Canon PowerShot G12, Advanced Techniques to Explore

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For most of this book, I’ve focused on how to take a great shot—one exposure, one image. But shooting digital opens other options that combine several shots into one better photo. The following two sections, covering panoramas and high dynamic range (HDR) images, require you to use image-processing software to complete the photograph. They are, however, important enough that you should know how to correctly shoot for success, should you choose to explore these two popular techniques.

Shooting panoramas

If you have ever visited the Grand Canyon, you know just how large and wide open it truly is—so much so that it’s difficult to capture its splendor in just one frame. The same can be said for a mountain range, or a cityscape, or any extremely wide vista. Two methods can help you capture the feeling of this type of scene.

The “fake” panorama

The first method is to shoot as wide as you can and then crop out the top and bottom portion of the frame. Panoramic images are generally two or three times wider than a normal image.

Creating a fake panorama

  1. To create the look of the panorama, zoom out to the camera’s widest focal length, 6.1mm.
  2. Using the guidelines discussed earlier, compose and focus your scene, and select the smallest aperture possible.
  3. Shoot your image. That’s all there is to it, from a photography standpoint.
  4. Open the image in your favorite image-processing software and crop the extraneous foreground and sky from the image, leaving you with a wide panorama of the scene.

Figure 7.16 isn’t a terrible photo, but the amount of sky at the top of the image detracts from the dramatic clouds below. This isn’t a problem, though, because it was shot for the purpose of creating a “fake” panorama. Now look at the same image, cropped for panoramic view (Figure 7.17). As you can see, it makes a huge difference and gives much higher visual impact by drawing your eyes across the length of the image.

This is an okay image, but the sky occupying the top half detracts from the clouds.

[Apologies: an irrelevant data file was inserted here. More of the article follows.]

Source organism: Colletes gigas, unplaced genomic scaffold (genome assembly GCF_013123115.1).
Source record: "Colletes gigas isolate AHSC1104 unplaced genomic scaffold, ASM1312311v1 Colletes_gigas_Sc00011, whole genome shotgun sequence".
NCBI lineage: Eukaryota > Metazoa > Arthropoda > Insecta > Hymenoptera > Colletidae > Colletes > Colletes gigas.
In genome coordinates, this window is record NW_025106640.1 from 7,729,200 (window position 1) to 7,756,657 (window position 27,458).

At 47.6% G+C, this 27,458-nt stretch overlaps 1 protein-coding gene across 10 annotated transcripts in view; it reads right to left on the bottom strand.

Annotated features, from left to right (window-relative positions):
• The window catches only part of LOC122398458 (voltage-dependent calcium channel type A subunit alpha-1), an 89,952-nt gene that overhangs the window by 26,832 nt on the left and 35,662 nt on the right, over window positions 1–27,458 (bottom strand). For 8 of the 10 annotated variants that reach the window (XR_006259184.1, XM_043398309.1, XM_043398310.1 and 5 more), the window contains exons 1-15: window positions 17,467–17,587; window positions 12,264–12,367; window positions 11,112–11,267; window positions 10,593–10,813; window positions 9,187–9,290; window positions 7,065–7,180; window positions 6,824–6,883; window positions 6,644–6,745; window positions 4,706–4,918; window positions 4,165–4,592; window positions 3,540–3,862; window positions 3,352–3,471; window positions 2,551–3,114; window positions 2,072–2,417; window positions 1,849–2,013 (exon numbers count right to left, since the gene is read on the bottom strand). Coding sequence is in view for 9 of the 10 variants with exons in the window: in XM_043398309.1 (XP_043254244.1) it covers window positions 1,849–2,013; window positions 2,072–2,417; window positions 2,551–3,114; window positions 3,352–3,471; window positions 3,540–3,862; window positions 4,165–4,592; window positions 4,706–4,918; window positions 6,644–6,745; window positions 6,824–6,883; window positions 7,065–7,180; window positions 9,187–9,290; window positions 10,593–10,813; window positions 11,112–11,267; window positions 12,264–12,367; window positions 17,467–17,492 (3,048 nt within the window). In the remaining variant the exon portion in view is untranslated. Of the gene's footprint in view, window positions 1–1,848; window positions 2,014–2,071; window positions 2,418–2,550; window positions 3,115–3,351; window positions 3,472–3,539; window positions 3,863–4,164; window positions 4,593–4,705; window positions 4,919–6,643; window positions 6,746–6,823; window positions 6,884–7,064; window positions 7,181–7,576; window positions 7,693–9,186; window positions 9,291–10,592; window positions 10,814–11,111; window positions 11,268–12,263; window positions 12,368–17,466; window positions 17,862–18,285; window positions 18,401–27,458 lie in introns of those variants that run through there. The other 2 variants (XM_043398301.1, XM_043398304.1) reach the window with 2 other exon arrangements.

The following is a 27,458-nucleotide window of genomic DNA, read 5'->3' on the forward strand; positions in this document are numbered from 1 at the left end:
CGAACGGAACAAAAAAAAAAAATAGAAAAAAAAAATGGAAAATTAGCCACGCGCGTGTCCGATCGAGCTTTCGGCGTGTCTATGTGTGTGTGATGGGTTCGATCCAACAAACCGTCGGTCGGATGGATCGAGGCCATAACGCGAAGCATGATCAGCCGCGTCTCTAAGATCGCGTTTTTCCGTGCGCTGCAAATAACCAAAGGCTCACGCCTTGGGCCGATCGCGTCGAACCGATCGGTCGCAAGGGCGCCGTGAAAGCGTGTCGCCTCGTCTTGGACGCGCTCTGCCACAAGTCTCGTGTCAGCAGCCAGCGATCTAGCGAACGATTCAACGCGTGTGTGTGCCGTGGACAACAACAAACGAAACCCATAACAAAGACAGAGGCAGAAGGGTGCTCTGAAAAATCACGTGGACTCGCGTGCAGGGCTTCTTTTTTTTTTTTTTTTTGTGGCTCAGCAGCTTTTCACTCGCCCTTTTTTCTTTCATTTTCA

Figure 7.16 This is an okay image, but the sky occupying the top half detracts from the clouds.
Cropping adds more visual impact and makes for a more appealing image.
Figure 7.17 Cropping adds more visual impact and makes for a more appealing image.

The multiple-image panorama

The reason the previous method is sometimes referred to as a “fake” panorama is because it is made with a standard-size frame and then cropped down to a narrow perspective. To shoot a true panorama, you need to combine several frames. Although the camera can’t stitch the photos together, it does contain a Stitch Assist mode that aids in lining up the images to be merged together later.

The multiple-image pano has grown in popularity in the past few years; this is principally due to advances in image-processing software. Many software options are available now that will take multiple images, align them, and then “stitch” them into a single panoramic image (Figures 7.18 and 7.19). The real key to shooting a multipleimage pano is to overlap your shots by about 30 percent from one frame to the next. I’ll cover the Stitch Assist mode, but I’ve also included instructions for doing the job manually. Also, it’s possible to handhold the camera while capturing your images, but you’ll get much better results if you use a tripod.

Using the Stitch Assist Mode

  1. Mount your camera on your tripod and make sure it is level.
  2. Choose a focal length for your lens that is somewhere in the middle of the zoom range (a wide angle can distort the edges, making it harder to stitch together).
  3. Turn the Mode dial to SCN and then turn the Control dial until you’ve selected the Stitch Assist scene. (There are actually two Stitch Assist scenes: One helps you shoot left to right, the other helps you shoot right to left.)
  4. Take the first photo.
  5. Carefully pan the camera, using the portion of the previous shot as a guide to align the next shot (see below). When the two images overlap, capture another photo.
  6. Repeat steps 4 and 5 until you’ve captured the entire panorama. Then switch to another mode to exit Stitch Assist.
the Stitch Assist Mode
the Stitch Assist Mode

Shooting properly for a multiple-image panorama

  1. Mount your camera on a tripod and make sure it is level.
  2. Choose a focal length for the lens.
  3. In Av mode, use a very small aperture for the greatest depth of field. Take a meter reading of a bright part of the scene, and make note of it.
  4. Now change your camera to Manual mode (M), and dial in the aperture and shutter speed that you obtained in the previous step.
  5. Switch to manual focus, and then focus your lens for the area of interest. (If you use autofocus, you risk getting different points of focus from image to image, which makes the stitching more difficult for the software.) Or, use the autofocus and remember to set the lens to MF before shooting your images.
  6. While carefully panning your camera, shoot your images to cover the entire area of the scene from one end to the other, leaving a 30 percent overlap from one frame to the next.
Here you see the makings of a panorama, with four shots overlapping by about 30 percent from frame to frame.
Figure 7.18 Here you see the makings of a panorama, with four shots overlapping by about 30 percent from frame to frame.